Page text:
You are not organic but ‘grow as if we were’. What does that mean?
Sam: To get a tasty, nutritious, plant involves interactions from multiple systems: the soil, climate, insects, us. The choices we make as we grow impact positively or negatively on these systems, so we don’t use anything that isn’t approved as organic input. We keep tilling to a minimum. We brew up an amazing probiotic mixture of bacteria, yeast and fungus that boosts healthy soil biological activity.
It sounds like a lot of hard work…
Elisabeth: Our day really depends on the weather and time of year. In summer we work about 10 hours a day; we get up before dawn and work until it gets too hot then go back out until dusk. In winter it’s kind of the opposite. We wait till the sun’s up and the frost clears and then get to it.
What are the discoveries you’ve made since moving here?
Elisabeth: We completely lucked out on the soil here, it’s very good. Sam has diligently transformed bare paddock into umpteen prolific growing beds and it’s been a steep learning curve growing, building a business, nurturing a relationship and he’s doing it superbly. I found the move pretty challenging, and it’s taken me all this time to feel really present in this new lifestyle. It’s brought a lot of joy to our lives.
Sam: Elisabeth is brilliant at building solutions. She can build a bathroom out of a paperclip and a bit of 2 ’x 4’. Here she’s flourished and designed and built so many of our farm tools, it’s incredible. Me, I always knew I could focus but here I really focus and persist. I’ve started to think of myself as a Welsh mountain pony: nothing flash but I just keep putting one foot in front of the other until it’s done. Living in the city I was inside or, if outside, surrounded by structures and concrete. Here the sky is enormous and goes on and on, and changes all the time. The light shifts and changes tone. It’s incredible.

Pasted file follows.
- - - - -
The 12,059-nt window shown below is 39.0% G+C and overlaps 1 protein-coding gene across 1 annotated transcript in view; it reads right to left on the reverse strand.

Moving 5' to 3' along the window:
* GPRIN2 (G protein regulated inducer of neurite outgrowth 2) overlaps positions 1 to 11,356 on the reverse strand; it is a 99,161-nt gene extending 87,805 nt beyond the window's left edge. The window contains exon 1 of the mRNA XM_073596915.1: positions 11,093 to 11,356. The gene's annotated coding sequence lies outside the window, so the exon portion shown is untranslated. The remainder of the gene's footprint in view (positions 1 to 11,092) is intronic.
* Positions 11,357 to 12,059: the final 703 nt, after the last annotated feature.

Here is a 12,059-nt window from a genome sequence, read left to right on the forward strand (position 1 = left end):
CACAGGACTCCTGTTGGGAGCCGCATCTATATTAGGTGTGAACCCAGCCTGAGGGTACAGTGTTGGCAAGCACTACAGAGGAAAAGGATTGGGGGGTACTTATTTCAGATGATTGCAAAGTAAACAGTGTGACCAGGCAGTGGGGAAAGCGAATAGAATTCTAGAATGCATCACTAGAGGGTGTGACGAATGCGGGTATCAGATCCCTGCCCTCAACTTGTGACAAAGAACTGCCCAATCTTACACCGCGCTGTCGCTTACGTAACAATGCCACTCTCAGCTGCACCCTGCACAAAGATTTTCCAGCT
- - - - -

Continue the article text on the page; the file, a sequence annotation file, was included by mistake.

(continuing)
Exotic produce from Brillig Farm
A vine from Sri Lanka and India with shiny red stems and thick glossy leaves. Grows like crazy in summer and a great addition to curries and stir fries. Use it instead of spinach in a spanakopita.
A massive marigold that grows to 3 metres tall. We use this as a herb to flavour salads. It can also be made into a pesto with chilli, garlic and lime, and used as a marinade on white meat. The long, serrated leaves have an amazing citrus, minty, slightly pineapple flavour. Watching people’s faces as they taste it is priceless.
Native to Japan, China and Korea, this is a deciduous ginger. Unlike the traditional ginger it’s the shoots and flowers that are eaten, not the rhizome. The tender crunchy shoots can be chopped and added raw to dishes. The shoots and flowers are often pickled in Japanese cuisine.
Native to Australia (and a bunch of other places). The variety we grow is upright and has long, fleshy, blunt leaves. We use them in our salad mix in summer.